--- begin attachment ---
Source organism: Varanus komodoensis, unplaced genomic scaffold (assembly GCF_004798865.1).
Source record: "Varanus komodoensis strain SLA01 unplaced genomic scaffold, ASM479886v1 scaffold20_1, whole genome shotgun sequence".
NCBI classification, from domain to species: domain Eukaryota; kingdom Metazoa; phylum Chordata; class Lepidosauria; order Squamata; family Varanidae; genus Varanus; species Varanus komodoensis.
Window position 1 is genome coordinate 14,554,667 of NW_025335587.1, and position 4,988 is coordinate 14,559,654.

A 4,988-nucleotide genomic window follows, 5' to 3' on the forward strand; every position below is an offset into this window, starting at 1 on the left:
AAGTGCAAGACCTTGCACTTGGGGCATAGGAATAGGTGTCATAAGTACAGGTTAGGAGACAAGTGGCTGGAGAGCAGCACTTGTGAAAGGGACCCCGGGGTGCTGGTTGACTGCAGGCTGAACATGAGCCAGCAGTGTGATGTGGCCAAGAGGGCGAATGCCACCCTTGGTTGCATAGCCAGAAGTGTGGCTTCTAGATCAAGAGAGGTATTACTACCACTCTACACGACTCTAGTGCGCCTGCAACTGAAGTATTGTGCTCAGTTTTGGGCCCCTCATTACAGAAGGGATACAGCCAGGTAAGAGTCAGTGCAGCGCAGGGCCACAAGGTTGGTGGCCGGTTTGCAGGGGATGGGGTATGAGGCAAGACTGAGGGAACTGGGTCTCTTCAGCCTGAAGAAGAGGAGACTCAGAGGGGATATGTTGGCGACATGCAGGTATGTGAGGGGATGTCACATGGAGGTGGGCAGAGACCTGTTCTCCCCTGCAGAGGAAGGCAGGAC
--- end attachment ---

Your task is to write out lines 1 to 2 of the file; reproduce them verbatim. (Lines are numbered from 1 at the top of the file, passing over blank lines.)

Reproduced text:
Source organism: Varanus komodoensis, unplaced genomic scaffold (assembly GCF_004798865.1).
Source record: "Varanus komodoensis strain SLA01 unplaced genomic scaffold, ASM479886v1 scaffold20_1, whole genome shotgun sequence".